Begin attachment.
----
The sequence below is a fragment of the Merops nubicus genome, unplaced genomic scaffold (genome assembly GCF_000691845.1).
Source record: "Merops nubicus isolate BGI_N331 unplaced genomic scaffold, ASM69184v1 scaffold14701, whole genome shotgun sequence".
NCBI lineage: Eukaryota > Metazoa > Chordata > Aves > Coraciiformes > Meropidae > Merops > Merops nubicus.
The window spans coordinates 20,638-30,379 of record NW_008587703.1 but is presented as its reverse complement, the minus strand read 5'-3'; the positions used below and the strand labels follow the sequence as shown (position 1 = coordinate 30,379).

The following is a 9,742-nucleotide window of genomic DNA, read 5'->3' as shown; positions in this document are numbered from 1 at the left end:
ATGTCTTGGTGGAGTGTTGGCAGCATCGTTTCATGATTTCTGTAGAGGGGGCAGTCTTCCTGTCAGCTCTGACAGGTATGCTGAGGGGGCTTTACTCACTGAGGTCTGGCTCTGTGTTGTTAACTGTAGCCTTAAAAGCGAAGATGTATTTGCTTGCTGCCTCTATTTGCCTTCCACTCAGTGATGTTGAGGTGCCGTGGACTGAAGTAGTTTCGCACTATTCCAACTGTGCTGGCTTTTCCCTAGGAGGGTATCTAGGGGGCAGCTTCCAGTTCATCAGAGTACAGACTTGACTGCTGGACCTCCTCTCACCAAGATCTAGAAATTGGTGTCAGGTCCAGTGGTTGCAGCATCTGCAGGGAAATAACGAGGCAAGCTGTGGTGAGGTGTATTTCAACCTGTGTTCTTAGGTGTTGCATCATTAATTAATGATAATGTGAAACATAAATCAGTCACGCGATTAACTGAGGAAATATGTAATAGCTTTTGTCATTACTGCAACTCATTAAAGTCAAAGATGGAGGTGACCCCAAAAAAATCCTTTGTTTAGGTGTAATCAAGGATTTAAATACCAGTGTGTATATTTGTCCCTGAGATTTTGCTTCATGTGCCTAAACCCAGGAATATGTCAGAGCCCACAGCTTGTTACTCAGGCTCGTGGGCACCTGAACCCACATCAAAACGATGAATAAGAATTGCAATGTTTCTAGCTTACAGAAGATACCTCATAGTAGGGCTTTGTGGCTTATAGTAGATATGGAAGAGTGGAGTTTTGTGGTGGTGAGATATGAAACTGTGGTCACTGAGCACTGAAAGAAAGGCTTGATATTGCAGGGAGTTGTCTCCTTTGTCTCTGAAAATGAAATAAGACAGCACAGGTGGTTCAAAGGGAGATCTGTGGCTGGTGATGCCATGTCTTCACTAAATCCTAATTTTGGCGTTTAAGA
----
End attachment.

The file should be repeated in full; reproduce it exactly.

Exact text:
The sequence below is a fragment of the Merops nubicus genome, unplaced genomic scaffold (genome assembly GCF_000691845.1).
Source record: "Merops nubicus isolate BGI_N331 unplaced genomic scaffold, ASM69184v1 scaffold14701, whole genome shotgun sequence".
NCBI lineage: Eukaryota > Metazoa > Chordata > Aves > Coraciiformes > Meropidae > Merops > Merops nubicus.
The window spans coordinates 20,638-30,379 of record NW_008587703.1 but is presented as its reverse complement, the minus strand read 5'-3'; the positions used below and the strand labels follow the sequence as shown (position 1 = coordinate 30,379).

The following is a 9,742-nucleotide window of genomic DNA, read 5'->3' as shown; positions in this document are numbered from 1 at the left end:
ATGTCTTGGTGGAGTGTTGGCAGCATCGTTTCATGATTTCTGTAGAGGGGGCAGTCTTCCTGTCAGCTCTGACAGGTATGCTGAGGGGGCTTTACTCACTGAGGTCTGGCTCTGTGTTGTTAACTGTAGCCTTAAAAGCGAAGATGTATTTGCTTGCTGCCTCTATTTGCCTTCCACTCAGTGATGTTGAGGTGCCGTGGACTGAAGTAGTTTCGCACTATTCCAACTGTGCTGGCTTTTCCCTAGGAGGGTATCTAGGGGGCAGCTTCCAGTTCATCAGAGTACAGACTTGACTGCTGGACCTCCTCTCACCAAGATCTAGAAATTGGTGTCAGGTCCAGTGGTTGCAGCATCTGCAGGGAAATAACGAGGCAAGCTGTGGTGAGGTGTATTTCAACCTGTGTTCTTAGGTGTTGCATCATTAATTAATGATAATGTGAAACATAAATCAGTCACGCGATTAACTGAGGAAATATGTAATAGCTTTTGTCATTACTGCAACTCATTAAAGTCAAAGATGGAGGTGACCCCAAAAAAATCCTTTGTTTAGGTGTAATCAAGGATTTAAATACCAGTGTGTATATTTGTCCCTGAGATTTTGCTTCATGTGCCTAAACCCAGGAATATGTCAGAGCCCACAGCTTGTTACTCAGGCTCGTGGGCACCTGAACCCACATCAAAACGATGAATAAGAATTGCAATGTTTCTAGCTTACAGAAGATACCTCATAGTAGGGCTTTGTGGCTTATAGTAGATATGGAAGAGTGGAGTTTTGTGGTGGTGAGATATGAAACTGTGGTCACTGAGCACTGAAAGAAAGGCTTGATATTGCAGGGAGTTGTCTCCTTTGTCTCTGAAAATGAAATAAGACAGCACAGGTGGTTCAAAGGGAGATCTGTGGCTGGTGATGCCATGTCTTCACTAAATCCTAATTTTGGCGTTTAAGA